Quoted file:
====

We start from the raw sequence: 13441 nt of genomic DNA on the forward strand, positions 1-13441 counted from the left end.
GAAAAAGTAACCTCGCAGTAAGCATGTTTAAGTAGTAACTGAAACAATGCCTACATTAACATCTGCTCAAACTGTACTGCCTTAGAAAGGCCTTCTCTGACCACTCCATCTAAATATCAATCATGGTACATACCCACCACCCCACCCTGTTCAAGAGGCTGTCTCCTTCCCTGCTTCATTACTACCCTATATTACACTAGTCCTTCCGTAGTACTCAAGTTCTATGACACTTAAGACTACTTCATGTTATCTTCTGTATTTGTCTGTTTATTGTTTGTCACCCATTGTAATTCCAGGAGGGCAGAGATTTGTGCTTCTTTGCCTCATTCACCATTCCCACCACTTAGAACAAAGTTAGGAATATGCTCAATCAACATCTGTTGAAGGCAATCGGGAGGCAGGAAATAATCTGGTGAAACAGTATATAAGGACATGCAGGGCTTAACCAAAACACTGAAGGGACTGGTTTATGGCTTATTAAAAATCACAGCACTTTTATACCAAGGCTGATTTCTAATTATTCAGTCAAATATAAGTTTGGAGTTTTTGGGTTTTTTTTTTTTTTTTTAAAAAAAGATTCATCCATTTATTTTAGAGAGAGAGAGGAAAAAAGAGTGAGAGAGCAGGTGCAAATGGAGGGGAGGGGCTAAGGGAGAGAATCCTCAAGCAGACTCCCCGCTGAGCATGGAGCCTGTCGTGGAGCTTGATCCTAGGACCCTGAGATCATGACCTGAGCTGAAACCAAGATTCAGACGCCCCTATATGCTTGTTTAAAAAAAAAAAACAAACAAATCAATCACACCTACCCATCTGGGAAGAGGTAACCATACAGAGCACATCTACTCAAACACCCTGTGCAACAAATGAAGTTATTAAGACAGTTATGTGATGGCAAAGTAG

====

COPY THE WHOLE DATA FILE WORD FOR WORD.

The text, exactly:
We start from the raw sequence: 13441 nt of genomic DNA on the forward strand, positions 1-13441 counted from the left end.
GAAAAAGTAACCTCGCAGTAAGCATGTTTAAGTAGTAACTGAAACAATGCCTACATTAACATCTGCTCAAACTGTACTGCCTTAGAAAGGCCTTCTCTGACCACTCCATCTAAATATCAATCATGGTACATACCCACCACCCCACCCTGTTCAAGAGGCTGTCTCCTTCCCTGCTTCATTACTACCCTATATTACACTAGTCCTTCCGTAGTACTCAAGTTCTATGACACTTAAGACTACTTCATGTTATCTTCTGTATTTGTCTGTTTATTGTTTGTCACCCATTGTAATTCCAGGAGGGCAGAGATTTGTGCTTCTTTGCCTCATTCACCATTCCCACCACTTAGAACAAAGTTAGGAATATGCTCAATCAACATCTGTTGAAGGCAATCGGGAGGCAGGAAATAATCTGGTGAAACAGTATATAAGGACATGCAGGGCTTAACCAAAACACTGAAGGGACTGGTTTATGGCTTATTAAAAATCACAGCACTTTTATACCAAGGCTGATTTCTAATTATTCAGTCAAATATAAGTTTGGAGTTTTTGGGTTTTTTTTTTTTTTTTTAAAAAAAGATTCATCCATTTATTTTAGAGAGAGAGAGGAAAAAAGAGTGAGAGAGCAGGTGCAAATGGAGGGGAGGGGCTAAGGGAGAGAATCCTCAAGCAGACTCCCCGCTGAGCATGGAGCCTGTCGTGGAGCTTGATCCTAGGACCCTGAGATCATGACCTGAGCTGAAACCAAGATTCAGACGCCCCTATATGCTTGTTTAAAAAAAAAAAACAAACAAATCAATCACACCTACCCATCTGGGAAGAGGTAACCATACAGAGCACATCTACTCAAACACCCTGTGCAACAAATGAAGTTATTAAGACAGTTATGTGATGGCAAAGTAG